As shown in FIG. 2, the program then preferably displays a list or table containing (preferably at least the above-noted groups (b)-(d) of) the reference text elements identified from the drawings, correlated to their tentatively or default identified names, and preferably visually grouped in a logical order as shown in FIG. 2 (other visually articulated categories not shown in FIG. 2 may also preferably be displayed depending on the results of analyzing the particular document), again with user-interactivity permitting corrections and modifications as desired. Secondary information such as noted above (e.g., additional/conflicting words) are also preferably displayed (such as the additional term, “double-sided” shown in FIG. 2 in connection with reference number 1368), preferably with suitable signals to the user permitting convenient reinstatement/deletion of the additional secondary words or selection between conflicting or alternate words, resulting in a final “name” for each item and thus for each corresponding part of the drawing. The program may also preferably signal the user to consider manually further truncating names in the list that exceed, e.g., three words or a predetermined number of characters. If the only instance(s) of two or more reference characters in the specification text is immediately separated from one or more other reference characters by an “and” or a comma, such groups are preferably treated as conglomerates (and they are preferably displayed as such in a separate list on the modified figure, as shown toward the bottom right of FIG. 3), and should be displayed so as to invite the user to revise the names for them (as with 1364 and 1365 in FIG. 2), in which case the table would be regenerated (not shown) with the newly-confirmed part names integrated in the main listing. (Also not shown in FIG. 3 is labeling of 1364 and 1365 that would occur upon such correction). The program may also record information concerning the location in the text of each instance of a reference text item, and/or may create hyperlinks between the relevant locations in the drawings and text. Hyperlinking to instances of matching references in the text version of the patent (preferably with a “next” and “back” feature to permit jumping forward among multiple linked instances of the same reference) may be utilized by the user to facilitate more rapid review and if necessary correction of possible errors or other issues, and elimination of erroneous or undesired candidates.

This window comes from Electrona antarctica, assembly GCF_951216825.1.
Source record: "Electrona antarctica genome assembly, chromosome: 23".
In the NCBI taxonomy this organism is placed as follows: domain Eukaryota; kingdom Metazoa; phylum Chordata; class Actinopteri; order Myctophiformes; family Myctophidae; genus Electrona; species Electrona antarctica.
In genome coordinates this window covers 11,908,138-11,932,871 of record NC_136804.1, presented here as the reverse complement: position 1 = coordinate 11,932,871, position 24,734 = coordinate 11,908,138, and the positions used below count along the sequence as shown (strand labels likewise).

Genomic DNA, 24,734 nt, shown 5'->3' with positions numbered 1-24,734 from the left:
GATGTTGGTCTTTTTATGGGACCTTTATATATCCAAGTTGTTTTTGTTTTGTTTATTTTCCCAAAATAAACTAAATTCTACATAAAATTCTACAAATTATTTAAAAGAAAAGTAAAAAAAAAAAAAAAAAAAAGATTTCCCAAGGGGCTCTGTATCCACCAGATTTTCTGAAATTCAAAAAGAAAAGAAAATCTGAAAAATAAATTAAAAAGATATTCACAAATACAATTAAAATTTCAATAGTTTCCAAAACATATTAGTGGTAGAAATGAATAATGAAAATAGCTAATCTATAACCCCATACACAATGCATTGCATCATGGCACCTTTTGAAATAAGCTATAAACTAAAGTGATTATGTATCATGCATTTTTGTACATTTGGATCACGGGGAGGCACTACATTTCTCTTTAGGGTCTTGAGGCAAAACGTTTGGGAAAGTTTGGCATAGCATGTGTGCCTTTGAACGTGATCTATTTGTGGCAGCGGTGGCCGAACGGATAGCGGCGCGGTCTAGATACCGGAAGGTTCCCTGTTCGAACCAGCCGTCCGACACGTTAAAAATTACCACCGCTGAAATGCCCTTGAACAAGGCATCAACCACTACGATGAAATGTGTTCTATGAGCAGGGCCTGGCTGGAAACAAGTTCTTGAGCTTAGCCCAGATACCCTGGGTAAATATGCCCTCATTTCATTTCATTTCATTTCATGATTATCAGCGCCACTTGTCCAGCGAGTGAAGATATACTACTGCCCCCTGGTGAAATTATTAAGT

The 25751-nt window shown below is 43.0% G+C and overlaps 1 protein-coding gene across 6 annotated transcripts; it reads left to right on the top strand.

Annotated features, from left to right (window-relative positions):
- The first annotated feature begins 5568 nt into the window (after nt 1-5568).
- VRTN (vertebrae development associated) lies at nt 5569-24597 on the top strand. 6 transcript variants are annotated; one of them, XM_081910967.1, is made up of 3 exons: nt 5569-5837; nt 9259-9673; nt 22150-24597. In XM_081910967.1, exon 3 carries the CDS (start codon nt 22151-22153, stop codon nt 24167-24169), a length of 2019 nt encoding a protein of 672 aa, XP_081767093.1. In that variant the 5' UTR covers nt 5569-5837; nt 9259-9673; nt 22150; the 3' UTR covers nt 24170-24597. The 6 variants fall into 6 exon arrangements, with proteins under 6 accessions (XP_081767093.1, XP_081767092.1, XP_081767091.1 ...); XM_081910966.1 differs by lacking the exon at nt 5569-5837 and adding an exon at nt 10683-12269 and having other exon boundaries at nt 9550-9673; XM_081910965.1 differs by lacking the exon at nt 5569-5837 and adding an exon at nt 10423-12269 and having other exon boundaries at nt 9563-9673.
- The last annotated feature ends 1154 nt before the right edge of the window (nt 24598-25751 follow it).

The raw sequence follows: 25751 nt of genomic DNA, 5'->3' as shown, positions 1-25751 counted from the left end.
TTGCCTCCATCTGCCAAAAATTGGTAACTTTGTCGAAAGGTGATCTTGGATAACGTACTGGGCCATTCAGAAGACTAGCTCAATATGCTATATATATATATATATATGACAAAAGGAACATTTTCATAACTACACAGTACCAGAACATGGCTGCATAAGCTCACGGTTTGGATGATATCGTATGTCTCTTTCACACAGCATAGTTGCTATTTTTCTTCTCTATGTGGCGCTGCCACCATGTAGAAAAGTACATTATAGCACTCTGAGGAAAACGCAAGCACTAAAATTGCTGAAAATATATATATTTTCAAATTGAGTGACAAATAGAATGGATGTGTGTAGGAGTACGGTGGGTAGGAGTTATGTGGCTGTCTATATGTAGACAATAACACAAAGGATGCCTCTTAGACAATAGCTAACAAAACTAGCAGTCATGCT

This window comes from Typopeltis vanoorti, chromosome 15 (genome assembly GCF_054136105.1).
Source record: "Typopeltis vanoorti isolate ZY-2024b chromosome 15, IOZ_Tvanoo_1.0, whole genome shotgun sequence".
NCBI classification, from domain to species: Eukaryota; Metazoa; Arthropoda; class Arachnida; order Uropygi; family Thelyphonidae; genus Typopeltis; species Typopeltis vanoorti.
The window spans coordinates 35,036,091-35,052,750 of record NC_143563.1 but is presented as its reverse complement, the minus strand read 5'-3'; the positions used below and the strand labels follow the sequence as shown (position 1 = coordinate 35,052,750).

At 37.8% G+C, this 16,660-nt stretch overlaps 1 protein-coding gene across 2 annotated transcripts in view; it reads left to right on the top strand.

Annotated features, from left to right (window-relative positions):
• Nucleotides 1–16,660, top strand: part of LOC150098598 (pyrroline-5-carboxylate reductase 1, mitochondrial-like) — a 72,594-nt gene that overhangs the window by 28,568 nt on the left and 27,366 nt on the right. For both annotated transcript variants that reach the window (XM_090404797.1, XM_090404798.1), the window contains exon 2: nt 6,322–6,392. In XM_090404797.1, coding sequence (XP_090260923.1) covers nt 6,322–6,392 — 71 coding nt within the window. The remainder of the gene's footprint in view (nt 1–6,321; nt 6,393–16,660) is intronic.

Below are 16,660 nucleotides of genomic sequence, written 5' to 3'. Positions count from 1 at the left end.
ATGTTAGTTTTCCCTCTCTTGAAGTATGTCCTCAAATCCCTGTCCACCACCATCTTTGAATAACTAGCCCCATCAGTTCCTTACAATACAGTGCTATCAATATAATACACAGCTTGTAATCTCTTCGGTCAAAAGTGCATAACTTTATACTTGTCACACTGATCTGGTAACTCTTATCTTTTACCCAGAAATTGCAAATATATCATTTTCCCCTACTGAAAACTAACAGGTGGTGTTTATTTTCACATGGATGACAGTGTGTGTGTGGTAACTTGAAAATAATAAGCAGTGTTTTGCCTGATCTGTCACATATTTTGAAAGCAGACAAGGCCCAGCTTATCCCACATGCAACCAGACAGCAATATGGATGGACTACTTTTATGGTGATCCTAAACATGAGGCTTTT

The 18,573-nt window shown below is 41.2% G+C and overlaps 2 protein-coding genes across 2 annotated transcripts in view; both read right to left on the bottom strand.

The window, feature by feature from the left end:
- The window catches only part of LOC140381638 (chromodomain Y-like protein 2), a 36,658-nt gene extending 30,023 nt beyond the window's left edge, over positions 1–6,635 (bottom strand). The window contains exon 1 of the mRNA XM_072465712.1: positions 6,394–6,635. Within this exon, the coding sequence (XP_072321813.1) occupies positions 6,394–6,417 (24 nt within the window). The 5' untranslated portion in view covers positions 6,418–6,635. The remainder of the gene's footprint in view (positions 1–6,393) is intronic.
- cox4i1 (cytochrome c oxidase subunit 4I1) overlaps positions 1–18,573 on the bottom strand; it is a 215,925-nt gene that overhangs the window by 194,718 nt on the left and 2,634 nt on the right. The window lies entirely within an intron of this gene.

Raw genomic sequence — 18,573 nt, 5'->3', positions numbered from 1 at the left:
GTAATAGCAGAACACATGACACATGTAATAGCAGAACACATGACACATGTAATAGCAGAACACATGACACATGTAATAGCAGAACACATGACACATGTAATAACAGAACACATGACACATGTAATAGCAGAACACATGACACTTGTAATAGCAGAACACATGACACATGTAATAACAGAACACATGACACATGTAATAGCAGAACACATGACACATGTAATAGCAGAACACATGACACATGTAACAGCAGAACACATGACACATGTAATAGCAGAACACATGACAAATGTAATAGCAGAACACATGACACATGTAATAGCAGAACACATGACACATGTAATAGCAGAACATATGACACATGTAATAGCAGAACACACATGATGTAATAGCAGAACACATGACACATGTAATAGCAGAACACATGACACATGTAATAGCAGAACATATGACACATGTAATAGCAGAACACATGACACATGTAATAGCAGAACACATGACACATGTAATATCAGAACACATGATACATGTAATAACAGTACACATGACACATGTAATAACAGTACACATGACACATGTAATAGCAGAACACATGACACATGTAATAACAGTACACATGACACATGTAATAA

The program is preferably configured to permit the procedures outlined above to be performed by the user page-by-page or all at once on all drawing sheet pages. After the user is satisfied and accepts and/or modifies and confirms all tentative or default information (see FIG. 2, bottom user instruction), the program causes a modified version of the relevant drawing sheet page(s) to be produced with the part names annotated thereon. Alternately, a user preference may be set to automatically accept all tentative and default values identified by the program and automatically proceed immediately to creating, saving, and printing the modified document.